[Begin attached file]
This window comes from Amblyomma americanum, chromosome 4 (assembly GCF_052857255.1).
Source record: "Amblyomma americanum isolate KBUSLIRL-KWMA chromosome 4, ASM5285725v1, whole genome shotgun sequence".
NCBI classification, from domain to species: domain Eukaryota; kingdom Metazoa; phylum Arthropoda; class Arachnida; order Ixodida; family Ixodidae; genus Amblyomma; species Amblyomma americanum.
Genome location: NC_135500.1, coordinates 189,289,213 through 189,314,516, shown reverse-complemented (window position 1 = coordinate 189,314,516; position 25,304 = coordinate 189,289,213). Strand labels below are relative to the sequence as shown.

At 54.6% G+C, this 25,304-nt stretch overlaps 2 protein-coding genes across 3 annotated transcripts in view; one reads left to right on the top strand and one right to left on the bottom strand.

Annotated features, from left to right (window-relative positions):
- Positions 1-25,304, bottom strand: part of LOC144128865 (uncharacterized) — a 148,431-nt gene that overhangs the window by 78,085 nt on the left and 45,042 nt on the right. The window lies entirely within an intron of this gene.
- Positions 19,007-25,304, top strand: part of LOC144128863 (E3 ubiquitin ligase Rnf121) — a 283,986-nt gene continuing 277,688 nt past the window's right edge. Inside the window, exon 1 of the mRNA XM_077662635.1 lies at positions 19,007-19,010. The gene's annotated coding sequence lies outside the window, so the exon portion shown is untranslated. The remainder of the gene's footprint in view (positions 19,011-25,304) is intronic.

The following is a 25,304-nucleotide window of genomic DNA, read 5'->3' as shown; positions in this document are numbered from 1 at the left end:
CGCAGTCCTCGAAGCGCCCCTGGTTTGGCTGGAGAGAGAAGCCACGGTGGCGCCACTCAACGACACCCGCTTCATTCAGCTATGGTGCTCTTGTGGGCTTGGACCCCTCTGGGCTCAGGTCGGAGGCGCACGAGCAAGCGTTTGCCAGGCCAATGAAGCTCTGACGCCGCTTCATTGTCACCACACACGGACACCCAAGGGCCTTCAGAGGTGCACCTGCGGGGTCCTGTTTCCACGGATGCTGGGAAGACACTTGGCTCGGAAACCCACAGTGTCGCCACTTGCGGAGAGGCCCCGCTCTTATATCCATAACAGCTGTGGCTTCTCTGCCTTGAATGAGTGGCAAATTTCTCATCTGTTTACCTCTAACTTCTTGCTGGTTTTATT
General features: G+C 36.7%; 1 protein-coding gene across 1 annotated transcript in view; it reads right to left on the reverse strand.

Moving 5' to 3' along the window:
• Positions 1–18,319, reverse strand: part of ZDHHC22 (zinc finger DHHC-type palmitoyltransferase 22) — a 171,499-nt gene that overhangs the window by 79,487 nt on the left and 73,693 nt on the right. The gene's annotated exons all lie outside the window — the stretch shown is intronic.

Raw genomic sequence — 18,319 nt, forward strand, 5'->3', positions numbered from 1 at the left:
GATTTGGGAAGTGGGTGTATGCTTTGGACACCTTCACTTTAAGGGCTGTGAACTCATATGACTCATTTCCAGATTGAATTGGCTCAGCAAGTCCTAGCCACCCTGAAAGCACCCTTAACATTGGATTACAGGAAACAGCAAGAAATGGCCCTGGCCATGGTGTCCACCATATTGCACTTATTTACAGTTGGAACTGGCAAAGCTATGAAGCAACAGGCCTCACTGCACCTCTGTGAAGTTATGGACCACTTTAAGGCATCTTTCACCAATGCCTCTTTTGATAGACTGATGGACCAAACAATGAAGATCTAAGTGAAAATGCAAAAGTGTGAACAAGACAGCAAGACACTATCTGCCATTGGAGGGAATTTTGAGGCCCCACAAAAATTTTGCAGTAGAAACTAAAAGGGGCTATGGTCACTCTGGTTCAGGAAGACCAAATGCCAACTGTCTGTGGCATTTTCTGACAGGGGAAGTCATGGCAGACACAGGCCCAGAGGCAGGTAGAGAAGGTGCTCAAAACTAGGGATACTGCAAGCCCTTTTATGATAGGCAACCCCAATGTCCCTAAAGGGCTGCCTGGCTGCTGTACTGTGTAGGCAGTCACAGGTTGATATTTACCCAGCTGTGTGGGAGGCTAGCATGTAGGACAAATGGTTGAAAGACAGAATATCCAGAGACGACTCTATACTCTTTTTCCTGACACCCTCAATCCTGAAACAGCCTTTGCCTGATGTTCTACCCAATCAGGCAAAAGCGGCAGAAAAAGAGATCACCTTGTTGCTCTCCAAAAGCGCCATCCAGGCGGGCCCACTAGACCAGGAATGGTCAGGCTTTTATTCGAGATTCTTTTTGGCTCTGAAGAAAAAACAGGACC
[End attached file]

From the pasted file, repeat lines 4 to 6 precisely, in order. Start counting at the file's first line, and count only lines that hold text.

Genome location: NC_135500.1, coordinates 189,289,213 through 189,314,516, shown reverse-complemented (window position 1 = coordinate 189,314,516; position 25,304 = coordinate 189,289,213). Strand labels below are relative to the sequence as shown.

At 54.6% G+C, this 25,304-nt stretch overlaps 2 protein-coding genes across 3 annotated transcripts in view; one reads left to right on the top strand and one right to left on the bottom strand.

Annotated features, from left to right (window-relative positions):